A cosmopolitan mix of birders boarded a Cape Town Pelagics boat on the morning of 4 August from Simon's Town with Cliff Dorse the trip leader. The group comprised birders from Germany, Belgium, the US, England and South Africa. There was a small window in the weather which allowed us to attempt the pelagic on Saturday. In fact the wind was still blowing at 50 knots from the south-east at Cape Point at midnight. However, as it was predicted, the wind came down very quickly and was only a light breeze by 08h00 in the morning. The sea was still rather bumpy following the very strong winds overnight so we decided to make a turn at Partridge Point on the way out rather than on the run back in in order to give the sea a little more chance to settle. Here we had good views of Bank, Cape and White-breasted Cormorant. There were also quite a few White-chinned Petrels in the bay.
After taking in the spectacular site of Cape Point and the Cape of Good Hope, we headed out towards the deep. We enjoyed more White-chinned Petrels and our first Sooty Shearwaters of the day as we proceeded. A juvenile Giant Petrel made a quick appearance but looking into the light we were not able to see the diagnostic colour of the bill tip. At about 8 miles from the point we encountered our first albatross of the day, an adult Shy Albatross. At about 17 miles from the point we noticed a trawler to the North West and we headed directly towards her. As we approached, the numbers of birds increased dramatically. The trawler, the Foxglove, was still busy with her first trawl of the day and was not processing any fish. The birds were however already starting to concentrate in the area waiting for the net to be retrieved. As such we carefully worked through the rafts of birds in the vicinity. We enjoyed great views of Black-browed and Shy Albatross and added our first Pintado Petrels and Subantarctic Skuas of the day.
We were delighted when the trawler started to retrieve her net not long after our arrival. When the net appeared at the surface the feeding frenzy commenced with vast numbers of birds and many Cape Fur Seals partaking in the action. White-chinned Petrels, Black-browed and Shy Albatross were most abundant birds in attendance. We had to work hard to locate a few handsome Indian Yellow-nosed Albatross amongst the masses of birds. Once the net was on board, the trawler turned and ran to the south at pace before eventually slowing to redeploy her net. We ran back up to her and spent some time going through her wake. We then drifted down her wake and even put some oil and chum out that we had brought along. While some birds came to investigate none were new to the day list. However our skipper eventually picked up one of only two Wilson's Storm Petrels that were encountered on the day. We then noticed a second trawler to our north and decided to run up to her. The same species encountered at the Foxglove were in attendance at this trawler, the Ferox.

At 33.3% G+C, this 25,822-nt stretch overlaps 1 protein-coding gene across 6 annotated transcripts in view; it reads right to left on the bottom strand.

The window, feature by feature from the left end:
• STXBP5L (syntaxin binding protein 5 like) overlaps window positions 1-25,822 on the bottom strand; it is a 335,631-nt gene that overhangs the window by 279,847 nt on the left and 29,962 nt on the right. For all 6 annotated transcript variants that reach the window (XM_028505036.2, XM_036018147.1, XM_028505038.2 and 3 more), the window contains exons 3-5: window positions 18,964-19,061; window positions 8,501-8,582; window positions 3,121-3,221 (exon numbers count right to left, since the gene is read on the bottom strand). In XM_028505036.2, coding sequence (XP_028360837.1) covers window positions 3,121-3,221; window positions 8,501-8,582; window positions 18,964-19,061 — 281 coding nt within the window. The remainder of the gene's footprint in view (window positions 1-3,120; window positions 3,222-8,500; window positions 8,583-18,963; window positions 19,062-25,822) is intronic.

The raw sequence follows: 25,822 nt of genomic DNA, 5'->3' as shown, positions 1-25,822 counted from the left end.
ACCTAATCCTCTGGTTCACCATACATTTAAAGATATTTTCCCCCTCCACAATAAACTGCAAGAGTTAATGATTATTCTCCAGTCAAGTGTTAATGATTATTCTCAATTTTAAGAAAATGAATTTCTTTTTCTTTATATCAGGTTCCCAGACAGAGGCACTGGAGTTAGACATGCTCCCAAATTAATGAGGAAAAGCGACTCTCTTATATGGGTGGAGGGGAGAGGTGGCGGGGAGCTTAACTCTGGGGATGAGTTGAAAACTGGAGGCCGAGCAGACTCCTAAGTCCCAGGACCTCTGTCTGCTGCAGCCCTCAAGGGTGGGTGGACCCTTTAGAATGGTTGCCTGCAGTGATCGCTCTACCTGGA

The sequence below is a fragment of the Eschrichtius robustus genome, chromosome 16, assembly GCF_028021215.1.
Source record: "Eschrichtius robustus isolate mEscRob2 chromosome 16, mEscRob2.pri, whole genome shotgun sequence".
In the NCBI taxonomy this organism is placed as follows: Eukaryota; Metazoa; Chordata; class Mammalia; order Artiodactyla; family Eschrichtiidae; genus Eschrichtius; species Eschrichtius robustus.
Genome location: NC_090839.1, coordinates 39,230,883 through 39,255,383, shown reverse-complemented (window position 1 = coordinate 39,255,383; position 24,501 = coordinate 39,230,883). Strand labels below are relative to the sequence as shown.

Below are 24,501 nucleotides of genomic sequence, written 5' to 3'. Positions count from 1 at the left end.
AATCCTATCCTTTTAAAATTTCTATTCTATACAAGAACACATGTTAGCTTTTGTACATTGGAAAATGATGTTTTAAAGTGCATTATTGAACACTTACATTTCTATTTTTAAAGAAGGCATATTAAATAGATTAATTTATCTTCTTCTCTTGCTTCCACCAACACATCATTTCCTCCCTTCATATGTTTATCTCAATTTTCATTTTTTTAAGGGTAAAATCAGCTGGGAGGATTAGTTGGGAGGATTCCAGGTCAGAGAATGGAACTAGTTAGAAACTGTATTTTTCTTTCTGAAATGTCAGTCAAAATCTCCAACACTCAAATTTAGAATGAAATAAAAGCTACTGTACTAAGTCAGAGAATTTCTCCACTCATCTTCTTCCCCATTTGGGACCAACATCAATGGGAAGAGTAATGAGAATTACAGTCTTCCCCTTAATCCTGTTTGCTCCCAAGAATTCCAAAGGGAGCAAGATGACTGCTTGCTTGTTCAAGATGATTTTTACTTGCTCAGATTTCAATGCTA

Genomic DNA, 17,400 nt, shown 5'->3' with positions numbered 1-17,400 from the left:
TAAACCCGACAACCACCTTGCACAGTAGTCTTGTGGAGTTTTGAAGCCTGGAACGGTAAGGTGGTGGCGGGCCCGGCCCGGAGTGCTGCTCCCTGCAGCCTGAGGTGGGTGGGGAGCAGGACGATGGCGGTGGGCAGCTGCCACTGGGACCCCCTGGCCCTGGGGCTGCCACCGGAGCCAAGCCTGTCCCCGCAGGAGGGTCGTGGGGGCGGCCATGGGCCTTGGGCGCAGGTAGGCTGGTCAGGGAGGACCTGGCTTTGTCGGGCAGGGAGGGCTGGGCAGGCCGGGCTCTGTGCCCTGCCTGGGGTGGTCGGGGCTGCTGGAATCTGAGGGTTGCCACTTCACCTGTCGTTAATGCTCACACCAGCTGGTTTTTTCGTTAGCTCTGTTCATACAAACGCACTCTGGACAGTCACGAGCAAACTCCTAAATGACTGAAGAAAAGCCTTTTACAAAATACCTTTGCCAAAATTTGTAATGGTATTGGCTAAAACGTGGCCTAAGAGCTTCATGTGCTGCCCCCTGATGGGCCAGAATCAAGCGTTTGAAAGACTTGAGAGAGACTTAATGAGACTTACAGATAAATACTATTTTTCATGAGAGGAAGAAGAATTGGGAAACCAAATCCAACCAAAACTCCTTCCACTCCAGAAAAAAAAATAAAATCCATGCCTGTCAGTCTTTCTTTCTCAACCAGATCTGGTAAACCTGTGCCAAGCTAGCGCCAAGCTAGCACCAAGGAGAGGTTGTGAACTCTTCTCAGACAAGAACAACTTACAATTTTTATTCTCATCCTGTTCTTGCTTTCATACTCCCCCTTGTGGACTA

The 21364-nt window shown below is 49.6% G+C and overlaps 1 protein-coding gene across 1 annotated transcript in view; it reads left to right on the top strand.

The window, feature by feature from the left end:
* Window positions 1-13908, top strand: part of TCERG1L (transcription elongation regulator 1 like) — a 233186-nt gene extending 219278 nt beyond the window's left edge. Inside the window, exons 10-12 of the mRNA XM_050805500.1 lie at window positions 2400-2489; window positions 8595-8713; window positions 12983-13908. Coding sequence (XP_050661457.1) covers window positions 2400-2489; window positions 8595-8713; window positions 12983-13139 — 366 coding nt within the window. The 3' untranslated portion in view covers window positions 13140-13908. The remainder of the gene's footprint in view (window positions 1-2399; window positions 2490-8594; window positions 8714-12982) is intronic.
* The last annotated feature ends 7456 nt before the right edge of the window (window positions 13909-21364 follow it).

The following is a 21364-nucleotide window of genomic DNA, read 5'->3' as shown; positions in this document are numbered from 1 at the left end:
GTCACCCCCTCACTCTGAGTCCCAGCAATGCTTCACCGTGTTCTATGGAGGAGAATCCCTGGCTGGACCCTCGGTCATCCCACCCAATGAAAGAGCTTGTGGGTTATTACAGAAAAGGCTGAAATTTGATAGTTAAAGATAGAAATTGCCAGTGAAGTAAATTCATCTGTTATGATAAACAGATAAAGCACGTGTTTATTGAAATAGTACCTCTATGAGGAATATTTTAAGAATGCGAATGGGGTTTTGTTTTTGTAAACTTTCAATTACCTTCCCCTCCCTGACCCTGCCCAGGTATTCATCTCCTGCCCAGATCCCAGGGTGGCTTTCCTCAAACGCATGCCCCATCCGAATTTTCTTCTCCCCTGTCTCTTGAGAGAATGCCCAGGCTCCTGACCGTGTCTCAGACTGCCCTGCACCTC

We drifted in the wake of the Ferox which was actively trawling and enjoyed a great lunch out in the deep. Again a Giant Petrel provided a brief and poor view not allowing a view of the bill. The sea had now flattened off really nicely and the run back was very comfortable. The last of Southern Africa's marine cormorants, Crowned Cormorant was seen well in the Simon's Town Harbour.
Pelagic species seen and approximate numbers:
Shy Albatross - c.500
Black-browed Albatross - c.800
Indian Yellow-nosed Albatross - 3
Pintado Petrel - c.100
White-chinned Petrel - c.1500
Giant Petrel sp. - 2
Sooty Shearwater - c.100
Wilson's Storm Petrel - 2
Brown (Subantarctic) Skua - c.20
Cape Fur Seal - Common
A message from Cape Town Pelagics:
A huge thank you to our experienced skippers who are
able to safely lead us to the best birding areas and
skillfully manoeuvre the boat into just the best position
while all on board are busy concentrating on the birds!
Coordinating a pelagic trip over a year in advance
with guests from all across South Africa and different
countries around the world requires an organised office
team. We thank them for their special eye for detail
- and for the sometimes last-minute rearrangements
and frustration if the weather delays the trip to
another day! Our biggest thank-you is to our Cape
Town Pelagics guides who take time out of their work,
often involving seabirds and conservation, and time
away from their families, to provide our guests with
a world-class birding experience. Cape Town Pelagics
donates all it profits to seabirds, and so all the
participants who join the trip make a contribution
towards bird research and conservation - a big thank
you from all of us.
Trip Report by Cape Town Pelagics
guide Cliff Dorse.
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